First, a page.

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Touring NZ; Roarin Style (New Zealand)

Discussion in 'Roads, Touring, Journeys, and Travel' at netrider.net.au started by Roarin, Jun 19, 2006.

  1. Allrighty then. Where do I start? At the beginning I suppose. Seems like a reasonable enough place if you stop and think about it doesn’t it?

    I guess the beginning would have to be about 6 months ago. When I got an opportunity to ride my bike from Brisbane back to Geelong. The long way round. 5500kms long way round to be exact. Or there abouts.

    You could do a search here for some of my excellent adventures along the way if you want to. (Actually, I’m just too lazy to dig up the links & post them) Besides, I don’t really want to make it look like I’m blowing my own trumpet or anything. That’s not really my style. Honest. But I do like writing about some of the things that happen over the course of a trip & sharing some of them with you. When it suits me anyway. (That’s the lazy bit coming out again) Which also explains why I never got round to finishing the last trip report. Lazy. Pure & simple.

    So where were we? Aah yes. Going riding. The trip back from Brissy is the excuse I will use for this particular trip. Cause I had so much damn fun I had to do it again. A trip that is. Somewhere different this time though. And for longer. Much longer. Like a month. (Which to tell you the truth is still not long enough)

    Again fate conspired against me & a discount ticket for motorcycle freighting to New Zealand became available. Which I had to have. It was a matter of life & death. Fair dinkum. Well it seemed like it at the time anyway.

    Preparations were made in the motorcycle department. Things like crashing said bike about a month before shipping date. New tyres fitted. Valve clearances checked. Carbies balanced. All fluids & filters changed. Wheels bearings checked. Steering head bearings replaced. New brake pads. Etc etc etc. Everything checked. And double checked. Just to be sure :oops: .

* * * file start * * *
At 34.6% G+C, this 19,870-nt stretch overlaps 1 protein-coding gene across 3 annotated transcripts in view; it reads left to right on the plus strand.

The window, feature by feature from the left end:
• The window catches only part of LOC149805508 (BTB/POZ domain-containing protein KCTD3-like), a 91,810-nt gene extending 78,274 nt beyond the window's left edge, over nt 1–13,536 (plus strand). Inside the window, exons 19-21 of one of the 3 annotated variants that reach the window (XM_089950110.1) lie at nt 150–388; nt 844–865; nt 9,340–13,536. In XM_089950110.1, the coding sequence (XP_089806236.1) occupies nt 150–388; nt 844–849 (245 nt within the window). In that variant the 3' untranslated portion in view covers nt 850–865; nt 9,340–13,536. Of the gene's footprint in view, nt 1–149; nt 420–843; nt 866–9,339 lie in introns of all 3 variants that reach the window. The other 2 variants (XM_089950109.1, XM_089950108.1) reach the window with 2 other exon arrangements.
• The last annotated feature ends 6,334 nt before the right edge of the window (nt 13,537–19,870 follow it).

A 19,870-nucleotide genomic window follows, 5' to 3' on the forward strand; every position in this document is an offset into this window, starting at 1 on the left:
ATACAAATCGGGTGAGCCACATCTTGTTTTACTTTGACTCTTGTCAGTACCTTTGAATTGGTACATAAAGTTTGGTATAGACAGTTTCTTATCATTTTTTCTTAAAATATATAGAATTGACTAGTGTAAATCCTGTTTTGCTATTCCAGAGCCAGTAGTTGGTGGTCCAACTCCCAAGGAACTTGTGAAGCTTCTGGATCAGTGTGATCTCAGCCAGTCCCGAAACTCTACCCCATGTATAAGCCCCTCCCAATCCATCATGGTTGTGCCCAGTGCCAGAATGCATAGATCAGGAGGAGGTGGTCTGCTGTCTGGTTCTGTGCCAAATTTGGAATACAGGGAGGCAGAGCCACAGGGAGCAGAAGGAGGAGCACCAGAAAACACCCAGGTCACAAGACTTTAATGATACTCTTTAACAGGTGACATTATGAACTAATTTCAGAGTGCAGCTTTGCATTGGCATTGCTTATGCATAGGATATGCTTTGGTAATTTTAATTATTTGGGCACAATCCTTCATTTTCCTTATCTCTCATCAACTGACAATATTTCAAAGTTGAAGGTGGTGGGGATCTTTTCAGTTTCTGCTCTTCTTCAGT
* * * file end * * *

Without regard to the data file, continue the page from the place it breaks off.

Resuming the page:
Luggage carrying capabilities had to be considered. Now if you own a BMW or some other oversized overweight long range 2 wheeled touring device this poses no real problem. But I tend to do things a little bit differently. Like choosing a bike for the trip. My favourite steed at the time happened to be my Honda VFR400R. Perfect. Well I thought so. What could be better for doing a month of touring on? Riding hundreds of kilometers every single day? A 400cc race bike right? Many would disagree with my choice. Most in fact. But I love that bike. And I was going to New Zealand. Lots of corners there. So it was settled.

    I can still vividly remember on a number of occasions barreling into a decreasing radius downhill corner about 15km/hr too hot & thinking “hell, I wish I had about 100 more horsepower right about now” Hehehehe. Yeah right. Oops, sorry. Getting sidetracked aren’t I.

    I can honestly say that on my entire trip I never wished I had brought a different bike. Well -for more than 2 seconds anyway. Cause I was having fun. Heaps & heaps of fun. The time of my life in fact. Bugger me this bike riding caper is fun. And the longer you ride the funner it gets. Trust me on this one :wink: .

    Funny thing is, I say that on every single ride I go on that’s longer than a couple of days. And I’ve been doing just that for the last 24 years. And never gotten sick of it yet. Seems to just get better & better. I suspect I may be saying the same thing for a few more years to come yet :LOL: .

    Righty oh then. Luggage carrying abilities. VFR 400. Hmmm. I ended up with an Oxford pillion seat bag. For about $60. Can’t remember how many litres capacity but its not too big. Comes with a waterproof cover & a number of straps & clips to allow it to be carried in a number of different ways whilst off the bike. Simply ocky strap & velcro it onto your pillion seat & off you go. Damn good value in my opinion. The old gearsack waterproof tank bag I have owned for yonks also got the call up for active duty. All set then.